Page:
I never wanted to wear anything but a white belt. Fortunately, aside from Judo I've never practiced a tradition that used coloured belts for anything, so it's never been a problem.

My white belt reminds me that I am always a beginner. That I need to approach my art with humility and that everyone who practices with me is my teacher. It's a lesson I need continual reminding of, prone as I am to thinking I've got things "figured out".

One of the things I love most about swordsmanship is that there's so little to "figure out". It drives me crazy, but it's that lesson again. It doesn't matter how much thinking I do, or how much terminology I memorize, or how many different cuts I know. It only matters how much and how well I practice.

My new belt is from Aoi Budogu, a splendid outfit in Vancouver who sell a wonderful array of fantastic products for us swordsmen. Not many retailers cater to our demographic, so it's great to have folks like this who offer the sorts of wacky things we think are important. This lovely obi is much more functional for a swordsman. Its greater width holds your sword more firmly in place.

It's good to have fine tools if they encourage one to practice more and better. While you don't want to get all hung up on having the perfect tools, or use NOT having them as an excuse to practice, there's no denying that beautiful things raise one's spirits and encourage practice. Plus it didn't cost very much.

As you can see, my new belt is also white. It's a little flashier than the old one, sure. Don't hate me. But it's still white. I would feel strange wearing anything but white around my waist. I'm a beginner. I don't practice much. But boy am I capable of feeling incredibly proud of myself. Even though I've moved on from my father's Judo belt, I don't want to pretend I don't need a reminder like this.

Also, this one is much longer, so it goes around me a few more times than the old one. THAT reminder I don't need so much.

New obi photo courtesy of Aoi Budogi. Used by permission. Copyright 2007 Aoi Budogu

Monday, October 8, 2007

Creepy, But I Love Her

Steph's short film Amniotic was picked for the H. P. Lovecraft Film Festival in Portland, Oregon, last weekend. We believe it screened yesterday (it was a last-minute addition and sadly does not show up on the festival's schedule).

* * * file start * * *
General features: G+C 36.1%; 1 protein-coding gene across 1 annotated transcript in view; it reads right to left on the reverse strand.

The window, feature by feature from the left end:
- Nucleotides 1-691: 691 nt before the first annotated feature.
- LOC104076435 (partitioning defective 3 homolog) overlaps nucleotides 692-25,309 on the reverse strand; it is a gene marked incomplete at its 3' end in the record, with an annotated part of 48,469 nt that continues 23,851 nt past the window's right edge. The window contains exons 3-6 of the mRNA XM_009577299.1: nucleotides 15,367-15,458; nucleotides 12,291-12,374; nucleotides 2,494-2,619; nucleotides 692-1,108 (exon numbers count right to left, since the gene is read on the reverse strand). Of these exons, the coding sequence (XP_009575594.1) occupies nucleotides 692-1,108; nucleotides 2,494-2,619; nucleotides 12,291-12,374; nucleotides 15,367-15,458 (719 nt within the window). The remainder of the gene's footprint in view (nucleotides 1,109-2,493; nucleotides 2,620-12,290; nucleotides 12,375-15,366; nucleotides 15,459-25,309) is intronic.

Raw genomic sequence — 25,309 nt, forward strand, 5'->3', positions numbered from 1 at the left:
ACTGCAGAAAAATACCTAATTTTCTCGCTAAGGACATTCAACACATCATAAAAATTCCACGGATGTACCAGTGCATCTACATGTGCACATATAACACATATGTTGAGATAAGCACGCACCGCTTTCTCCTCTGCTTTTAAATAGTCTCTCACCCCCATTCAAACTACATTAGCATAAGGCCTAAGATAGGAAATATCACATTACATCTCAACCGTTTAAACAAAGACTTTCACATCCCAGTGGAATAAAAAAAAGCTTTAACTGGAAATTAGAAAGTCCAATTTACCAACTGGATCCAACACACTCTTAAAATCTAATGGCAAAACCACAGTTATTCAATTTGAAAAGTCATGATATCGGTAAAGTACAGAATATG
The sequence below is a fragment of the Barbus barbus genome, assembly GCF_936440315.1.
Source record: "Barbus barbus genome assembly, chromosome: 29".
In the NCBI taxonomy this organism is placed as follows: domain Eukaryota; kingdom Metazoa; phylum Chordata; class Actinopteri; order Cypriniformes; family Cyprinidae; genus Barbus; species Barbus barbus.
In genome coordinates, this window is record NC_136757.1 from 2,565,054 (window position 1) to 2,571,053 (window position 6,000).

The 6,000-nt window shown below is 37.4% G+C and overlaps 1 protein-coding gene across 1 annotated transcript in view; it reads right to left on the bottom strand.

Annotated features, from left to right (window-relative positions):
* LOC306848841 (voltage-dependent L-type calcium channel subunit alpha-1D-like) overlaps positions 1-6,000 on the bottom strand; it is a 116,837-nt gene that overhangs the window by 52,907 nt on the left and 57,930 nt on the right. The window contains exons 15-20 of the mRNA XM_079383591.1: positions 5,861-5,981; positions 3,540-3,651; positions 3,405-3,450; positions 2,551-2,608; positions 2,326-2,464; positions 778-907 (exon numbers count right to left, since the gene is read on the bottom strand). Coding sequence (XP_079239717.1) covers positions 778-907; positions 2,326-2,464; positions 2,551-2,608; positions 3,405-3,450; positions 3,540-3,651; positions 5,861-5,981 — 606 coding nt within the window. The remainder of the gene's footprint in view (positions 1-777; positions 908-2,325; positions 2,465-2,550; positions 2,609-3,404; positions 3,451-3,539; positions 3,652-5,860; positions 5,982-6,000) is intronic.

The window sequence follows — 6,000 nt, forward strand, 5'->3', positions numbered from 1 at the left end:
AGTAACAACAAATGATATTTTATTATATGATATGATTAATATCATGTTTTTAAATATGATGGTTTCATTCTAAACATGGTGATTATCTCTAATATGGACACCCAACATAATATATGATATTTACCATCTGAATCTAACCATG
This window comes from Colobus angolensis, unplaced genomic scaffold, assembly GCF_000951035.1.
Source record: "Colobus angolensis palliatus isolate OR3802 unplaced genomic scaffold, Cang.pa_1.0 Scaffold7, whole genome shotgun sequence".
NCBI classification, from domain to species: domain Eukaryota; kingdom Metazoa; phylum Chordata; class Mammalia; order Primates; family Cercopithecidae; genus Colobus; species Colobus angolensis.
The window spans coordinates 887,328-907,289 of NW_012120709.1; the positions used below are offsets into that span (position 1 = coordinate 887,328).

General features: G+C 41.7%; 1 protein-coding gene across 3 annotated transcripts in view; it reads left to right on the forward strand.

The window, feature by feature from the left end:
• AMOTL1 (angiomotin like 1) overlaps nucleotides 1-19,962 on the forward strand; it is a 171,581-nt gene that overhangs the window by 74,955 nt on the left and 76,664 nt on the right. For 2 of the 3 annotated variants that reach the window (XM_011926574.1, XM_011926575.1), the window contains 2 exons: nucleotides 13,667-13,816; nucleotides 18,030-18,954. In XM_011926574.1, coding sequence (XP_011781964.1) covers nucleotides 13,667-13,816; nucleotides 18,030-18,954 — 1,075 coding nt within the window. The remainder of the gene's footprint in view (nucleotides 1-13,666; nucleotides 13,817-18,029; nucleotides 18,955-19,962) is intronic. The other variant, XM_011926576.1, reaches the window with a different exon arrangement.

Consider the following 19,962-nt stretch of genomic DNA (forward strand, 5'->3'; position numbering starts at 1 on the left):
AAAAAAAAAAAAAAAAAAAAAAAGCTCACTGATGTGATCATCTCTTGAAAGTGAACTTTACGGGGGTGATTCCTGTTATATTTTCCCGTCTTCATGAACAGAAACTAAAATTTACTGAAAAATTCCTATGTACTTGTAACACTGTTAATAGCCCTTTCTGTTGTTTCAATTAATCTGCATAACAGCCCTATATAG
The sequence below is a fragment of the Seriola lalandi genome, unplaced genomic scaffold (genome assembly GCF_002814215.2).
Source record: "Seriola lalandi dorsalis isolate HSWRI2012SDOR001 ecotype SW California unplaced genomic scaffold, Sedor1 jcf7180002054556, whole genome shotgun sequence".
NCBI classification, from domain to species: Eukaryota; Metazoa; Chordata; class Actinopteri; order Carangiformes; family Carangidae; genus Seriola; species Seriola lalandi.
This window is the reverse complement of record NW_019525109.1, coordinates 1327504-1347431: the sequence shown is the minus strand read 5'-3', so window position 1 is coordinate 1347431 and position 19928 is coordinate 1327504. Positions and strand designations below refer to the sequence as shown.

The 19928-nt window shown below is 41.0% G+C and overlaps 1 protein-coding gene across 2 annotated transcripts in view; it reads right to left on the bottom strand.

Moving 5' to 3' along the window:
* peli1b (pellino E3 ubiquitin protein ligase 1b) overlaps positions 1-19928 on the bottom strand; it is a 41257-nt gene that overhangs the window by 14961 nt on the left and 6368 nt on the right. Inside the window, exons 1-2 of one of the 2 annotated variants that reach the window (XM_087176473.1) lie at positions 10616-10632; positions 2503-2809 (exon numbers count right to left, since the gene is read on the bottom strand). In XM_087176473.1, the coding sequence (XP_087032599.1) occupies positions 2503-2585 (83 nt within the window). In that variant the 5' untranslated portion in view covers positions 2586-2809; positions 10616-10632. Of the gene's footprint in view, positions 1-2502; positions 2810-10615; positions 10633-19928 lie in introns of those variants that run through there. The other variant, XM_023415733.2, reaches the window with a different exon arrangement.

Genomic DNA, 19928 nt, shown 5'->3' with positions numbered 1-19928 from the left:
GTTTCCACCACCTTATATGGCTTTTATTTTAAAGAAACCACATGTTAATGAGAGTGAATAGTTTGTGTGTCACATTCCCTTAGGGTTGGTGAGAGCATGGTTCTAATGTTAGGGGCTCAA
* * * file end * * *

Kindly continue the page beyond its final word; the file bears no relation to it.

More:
But anyway, it's wonderful that it was picked, and for those of you who haven't seen it yet (if you somehow missed the H. P. Lovecraft Film Festival in Portland, Oregon, last weekend), here it is, in all its creepifying glory:



Eew. But awesome.

Sunday, October 7, 2007

Raining, Pouring, Capturing the Flagging

I've posted before about these folks, but I need to give another shout out for an upcoming event that the good people at NewMindSpace are putting together.

That unfortunately I'm not able to attend.

But next Friday night downtown Toronto will be host to an immense game of Capture the Flag.



I bought a button to support this because really and truly I love this stuff. Even if I can't go run around like a silly person. Because tell me this doesn't look like total fun:



I've said it before; I'll say it again. Silly is important.

Monday, October 1, 2007

Ya Gotta Admit, That's Pretty Cool

Free Multi-media Language Learning on the web. I don't care where you come from, even if you just came from midget Mexican wrestling strip tease, the idea that there's hundreds of lessons for tons of languages all available FOR FREE is pretty damn cool.

Not as cool as being able to just KNOW every language in the world automatically, but baby steps, right? Baby steps.

But won't it be weird when we don't really need to store this kind of stuff in your head? I watch people walking around talking to people WHO AREN'T EVEN THERE, who are probably a thousand miles away, and I can only imagine that those little headsets they're talking on are just going to seem so crude and clunky in ten years. We will laugh at the idea we once thought BlackBerrys were cool and "high-tech".

It's only been thirty years since computers started showing up in our houses. Assume BlackBerrys will move ahead further than computers did over the same timespan and see what you come up with.

At some point, we're just going to naturally carry on conversations with people without really needing to pay any attention to their geographic location. Or ours. I'll just be able to say, "Hey, Carl," and Carl and I can have a conversation, even if I'm in Toronto and he's in Vancouver.

I think it's going to get weird. And when the going gets weird, the weird, as the good Doctor Gonzo told us, the weird turn PRO. It's already underway.

If people are getting paid to dress up in masks and pretend to fight, the limit has got to be in the ballpark of the sky.